James Purefoy On ‘Hap And Leonard,’ The Beauty Of Rural Life, And Being Happy Not To Have Been James Bond

02.29.16 3 Comments

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In the new SundanceTV original series Hap and Leonard — which debuts Wednesday, March 2 at 10 p.m. EST — James Purefoy (Hap) stars alongside Michael K. Williams (Leonard) in a noir-inspired show set in the 1980s about two best friends — one a good ol’ East Texas white guy, and the other an openly gay, black Vietnam vet — who are down on their luck but on the hunt for some lost loot. It’s a simple get-rich-quick plan that of course goes awry, and hijinks ensue. Christina Hendricks of Mad Men fame plays the femme fatale of the show, which was created by director/writer Jim Mickle and writer Nick Damici and based on a series of books by Joe R. Lansdale.

We spoke to Purefoy recently about the show and how he came to star in it, the captivating horror of the current U.S. presidential race, the beauty of rural life, and how he’s happy to have never landed the role just about any male actor would kill for (James Bond, which Purefoy was reportedly considered for twice), among other things.

I’m always kind of amazed when actors who aren’t from the U.S. are able to portray Southern characters well. I thought you did a good job with Hap. I was a bit taken aback upon discovering that you’re British.

I’m so excited to hear you say so. To me it really is about playing the American. I know that sounds kind of strange but there’s such a world of difference. Although we speak with the same language, there’s also a divide. There’s something so very different about what happens underneath the American skin.


I think for me it’s about trying to find the American in him and the Southern, the blue collar, where he comes from, and the disillusionment I think that he probably feels as a man who is of a certain age. It hasn’t really happened for him. It’s like a dream that hasn’t really happened. I think that’s quite common in America. Not only in the ’80s but now especially. I think it’s even worse now. Anyway, I think there’s a great disconnect with an awful lot of people, about the American dream.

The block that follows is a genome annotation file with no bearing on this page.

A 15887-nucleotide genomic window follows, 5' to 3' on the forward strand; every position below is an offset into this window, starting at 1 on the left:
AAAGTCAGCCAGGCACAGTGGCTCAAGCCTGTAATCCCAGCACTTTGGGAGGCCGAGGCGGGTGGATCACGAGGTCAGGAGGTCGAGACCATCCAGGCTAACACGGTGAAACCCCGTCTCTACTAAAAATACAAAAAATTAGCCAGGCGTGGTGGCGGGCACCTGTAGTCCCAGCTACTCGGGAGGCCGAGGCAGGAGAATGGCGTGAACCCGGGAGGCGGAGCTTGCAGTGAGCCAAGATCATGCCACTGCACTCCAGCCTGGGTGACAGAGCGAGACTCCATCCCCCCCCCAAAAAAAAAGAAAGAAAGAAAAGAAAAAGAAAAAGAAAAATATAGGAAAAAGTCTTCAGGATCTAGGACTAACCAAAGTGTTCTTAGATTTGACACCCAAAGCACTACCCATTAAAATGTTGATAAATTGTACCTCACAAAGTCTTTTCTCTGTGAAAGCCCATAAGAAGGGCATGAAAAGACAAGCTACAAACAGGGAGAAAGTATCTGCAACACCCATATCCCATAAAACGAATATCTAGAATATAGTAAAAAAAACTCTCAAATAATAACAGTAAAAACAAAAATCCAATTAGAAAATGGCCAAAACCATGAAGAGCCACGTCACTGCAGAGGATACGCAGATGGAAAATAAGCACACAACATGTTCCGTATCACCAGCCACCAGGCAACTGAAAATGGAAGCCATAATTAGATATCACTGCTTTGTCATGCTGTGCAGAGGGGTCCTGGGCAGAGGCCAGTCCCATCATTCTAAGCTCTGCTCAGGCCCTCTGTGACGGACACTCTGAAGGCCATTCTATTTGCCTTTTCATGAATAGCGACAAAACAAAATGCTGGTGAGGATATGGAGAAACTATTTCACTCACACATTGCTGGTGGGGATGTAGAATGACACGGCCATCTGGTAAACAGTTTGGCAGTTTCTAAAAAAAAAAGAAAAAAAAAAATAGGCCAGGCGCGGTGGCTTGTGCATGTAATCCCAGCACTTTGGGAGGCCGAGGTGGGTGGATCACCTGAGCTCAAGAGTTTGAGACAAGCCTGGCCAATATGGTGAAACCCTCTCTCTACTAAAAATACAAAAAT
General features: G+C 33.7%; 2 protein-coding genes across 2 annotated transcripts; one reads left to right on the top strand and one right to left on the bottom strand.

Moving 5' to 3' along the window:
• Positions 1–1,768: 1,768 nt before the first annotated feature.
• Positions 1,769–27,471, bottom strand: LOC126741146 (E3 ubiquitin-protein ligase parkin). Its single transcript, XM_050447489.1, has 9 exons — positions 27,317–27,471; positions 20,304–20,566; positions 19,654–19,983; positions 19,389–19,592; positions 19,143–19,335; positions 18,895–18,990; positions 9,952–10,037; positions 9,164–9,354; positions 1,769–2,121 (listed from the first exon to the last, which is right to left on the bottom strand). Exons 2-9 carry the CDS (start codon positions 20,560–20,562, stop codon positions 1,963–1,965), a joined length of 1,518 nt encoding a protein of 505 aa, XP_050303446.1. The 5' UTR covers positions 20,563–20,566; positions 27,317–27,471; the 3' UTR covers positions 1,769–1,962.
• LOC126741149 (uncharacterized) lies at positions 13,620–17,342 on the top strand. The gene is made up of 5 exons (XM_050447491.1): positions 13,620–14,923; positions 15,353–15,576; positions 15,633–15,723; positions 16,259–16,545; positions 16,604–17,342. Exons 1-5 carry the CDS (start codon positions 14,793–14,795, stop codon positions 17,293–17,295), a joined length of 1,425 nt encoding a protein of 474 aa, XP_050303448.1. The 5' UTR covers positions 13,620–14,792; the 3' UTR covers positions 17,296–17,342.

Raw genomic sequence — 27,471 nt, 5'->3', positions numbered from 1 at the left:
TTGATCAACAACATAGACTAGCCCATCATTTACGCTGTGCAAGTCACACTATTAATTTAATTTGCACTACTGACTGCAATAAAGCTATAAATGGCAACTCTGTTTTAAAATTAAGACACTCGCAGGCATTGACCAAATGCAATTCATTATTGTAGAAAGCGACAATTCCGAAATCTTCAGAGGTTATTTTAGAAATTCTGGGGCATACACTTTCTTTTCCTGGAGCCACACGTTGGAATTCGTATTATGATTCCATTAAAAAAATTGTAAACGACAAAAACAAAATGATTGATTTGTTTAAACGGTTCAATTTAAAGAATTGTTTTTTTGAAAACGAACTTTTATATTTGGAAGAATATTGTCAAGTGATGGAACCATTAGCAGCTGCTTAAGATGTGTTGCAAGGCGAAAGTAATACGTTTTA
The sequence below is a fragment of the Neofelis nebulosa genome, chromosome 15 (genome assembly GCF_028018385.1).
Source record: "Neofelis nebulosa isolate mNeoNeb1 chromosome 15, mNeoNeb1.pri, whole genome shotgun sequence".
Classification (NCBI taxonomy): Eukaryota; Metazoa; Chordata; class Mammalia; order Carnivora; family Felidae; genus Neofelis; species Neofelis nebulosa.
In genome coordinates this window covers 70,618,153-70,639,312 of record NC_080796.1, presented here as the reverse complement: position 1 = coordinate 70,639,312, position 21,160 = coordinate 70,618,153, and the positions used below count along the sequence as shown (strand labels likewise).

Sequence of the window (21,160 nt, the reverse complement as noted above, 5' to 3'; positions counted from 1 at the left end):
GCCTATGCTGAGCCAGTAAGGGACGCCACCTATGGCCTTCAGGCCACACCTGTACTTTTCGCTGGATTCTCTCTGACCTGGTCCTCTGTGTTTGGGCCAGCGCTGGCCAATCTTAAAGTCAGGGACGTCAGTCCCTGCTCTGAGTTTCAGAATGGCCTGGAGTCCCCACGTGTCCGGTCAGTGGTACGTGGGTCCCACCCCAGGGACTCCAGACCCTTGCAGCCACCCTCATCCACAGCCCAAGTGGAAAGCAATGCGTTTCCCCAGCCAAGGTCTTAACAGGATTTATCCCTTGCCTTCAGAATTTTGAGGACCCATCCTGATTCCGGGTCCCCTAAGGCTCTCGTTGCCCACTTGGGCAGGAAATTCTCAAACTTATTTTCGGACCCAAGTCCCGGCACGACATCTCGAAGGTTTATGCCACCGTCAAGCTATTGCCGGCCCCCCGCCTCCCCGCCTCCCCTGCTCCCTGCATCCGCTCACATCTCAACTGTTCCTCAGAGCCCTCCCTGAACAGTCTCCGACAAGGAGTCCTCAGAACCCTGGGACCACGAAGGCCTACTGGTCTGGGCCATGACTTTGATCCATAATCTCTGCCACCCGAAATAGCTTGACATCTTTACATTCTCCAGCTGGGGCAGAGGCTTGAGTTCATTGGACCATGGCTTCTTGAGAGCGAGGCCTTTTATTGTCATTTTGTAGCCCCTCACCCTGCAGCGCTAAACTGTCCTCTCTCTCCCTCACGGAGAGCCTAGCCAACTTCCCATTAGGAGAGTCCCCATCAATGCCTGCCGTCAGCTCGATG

The first time we see Hap and Leonard, it’s the 1980s and they’re in a rose field that they are working in and they are being effectively laid off to be replaced by immigrant workers, which is definitely a theme today still. I don’t know if you’re following the American presidential campaign that much, but it’s…

I feel very fascinated by it. I shouldn’t be, but there’s something so gripping about watching a multi-car pileup on any freeway, isn’t there? You kind of watch it slack-jawed going, “Holy moly! Is this really happening?”

Good to know that our friends across the pond are viewing this in the same way that much of us are.

It is like watching something terrible and you can’t do anything about it. Everybody seems powerless. The more Trump does…

The more ridiculous he gets.

He just gets more popular.

I know. I know.

But yes, I am being very aware of the other things and they are recent. There’ve been really a lot of articles about the American dream not being all that it’s cracked up to be. You know, seeing people get into a certain age, I guess the late 40s/50s and they go, “Hey. I have been pulling myself up my butt by my bootstraps. I have been working hard. When is this great reward finally going to arrive?” I think Hap feels a bit lost in the world that he is in. I think he is quite disillusioned by everything. By women, love, life and …

None of it has worked out for him as it was supposed to. The fairy tale just hasn’t come true.

He’s got this relationship with this crazy black gay, Leonard. He loves him, but really this is it. That’s the only thing he’s got.

There’s definitely a lot of that there and it makes total sense that this character would just say, “Fuck it!” and just go off on this chase for a million dollars at the bottom of an alligator-infested river.

I know so many people like that. I suppose one of the things that drew me to the part is, where I come from in the western part of England — in a very rural, industrial, agricultural world — I knew so many men like him, like Hap. By then it was when I was growing up. People in my local pub in the village were always trying to find some way to get themselves out of the wrap that they found themselves in. They’d be guys who are working in slaughterhouses or chicken farms; just farmers. Getting up and working ungodly fucking hours out in the field with cattle or with sheep or whatever it was. They’d be in the pub dreaming of get-rich-quick scenes all the time. Gambling ideas or trying to get from A to Z without doing the rest of the alphabet. Always trying to do some kind of quick way of making that buck. Hap sees this opportunity, he just can’t turn it down because it just seems like too much money.

That’s interesting, that you have that experience of growing up in a rural, working-class area. That would definitely inform you as to who this character is.

There’s nothing urban about them.

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